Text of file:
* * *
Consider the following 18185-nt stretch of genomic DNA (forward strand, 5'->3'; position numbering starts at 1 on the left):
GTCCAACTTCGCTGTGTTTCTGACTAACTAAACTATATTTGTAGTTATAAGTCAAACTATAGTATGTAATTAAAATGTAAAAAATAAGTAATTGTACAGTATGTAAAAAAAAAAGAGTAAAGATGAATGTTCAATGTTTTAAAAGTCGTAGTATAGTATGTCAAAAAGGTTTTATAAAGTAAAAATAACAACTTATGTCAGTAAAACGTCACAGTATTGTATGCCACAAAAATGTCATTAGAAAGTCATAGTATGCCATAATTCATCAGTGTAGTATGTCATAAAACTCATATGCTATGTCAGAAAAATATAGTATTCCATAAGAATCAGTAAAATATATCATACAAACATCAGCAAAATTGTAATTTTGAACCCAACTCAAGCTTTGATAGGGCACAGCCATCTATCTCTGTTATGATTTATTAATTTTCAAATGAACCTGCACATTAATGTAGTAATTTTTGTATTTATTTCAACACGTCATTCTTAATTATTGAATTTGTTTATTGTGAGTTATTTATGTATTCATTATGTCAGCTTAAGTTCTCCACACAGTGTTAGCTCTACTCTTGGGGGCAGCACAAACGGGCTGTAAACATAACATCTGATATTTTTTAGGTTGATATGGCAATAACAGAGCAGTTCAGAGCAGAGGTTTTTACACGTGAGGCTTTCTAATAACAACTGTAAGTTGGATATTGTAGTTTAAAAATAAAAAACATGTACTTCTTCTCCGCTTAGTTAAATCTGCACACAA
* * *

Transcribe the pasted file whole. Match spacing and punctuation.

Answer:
Consider the following 18185-nt stretch of genomic DNA (forward strand, 5'->3'; position numbering starts at 1 on the left):
GTCCAACTTCGCTGTGTTTCTGACTAACTAAACTATATTTGTAGTTATAAGTCAAACTATAGTATGTAATTAAAATGTAAAAAATAAGTAATTGTACAGTATGTAAAAAAAAAAGAGTAAAGATGAATGTTCAATGTTTTAAAAGTCGTAGTATAGTATGTCAAAAAGGTTTTATAAAGTAAAAATAACAACTTATGTCAGTAAAACGTCACAGTATTGTATGCCACAAAAATGTCATTAGAAAGTCATAGTATGCCATAATTCATCAGTGTAGTATGTCATAAAACTCATATGCTATGTCAGAAAAATATAGTATTCCATAAGAATCAGTAAAATATATCATACAAACATCAGCAAAATTGTAATTTTGAACCCAACTCAAGCTTTGATAGGGCACAGCCATCTATCTCTGTTATGATTTATTAATTTTCAAATGAACCTGCACATTAATGTAGTAATTTTTGTATTTATTTCAACACGTCATTCTTAATTATTGAATTTGTTTATTGTGAGTTATTTATGTATTCATTATGTCAGCTTAAGTTCTCCACACAGTGTTAGCTCTACTCTTGGGGGCAGCACAAACGGGCTGTAAACATAACATCTGATATTTTTTAGGTTGATATGGCAATAACAGAGCAGTTCAGAGCAGAGGTTTTTACACGTGAGGCTTTCTAATAACAACTGTAAGTTGGATATTGTAGTTTAAAAATAAAAAACATGTACTTCTTCTCCGCTTAGTTAAATCTGCACACAA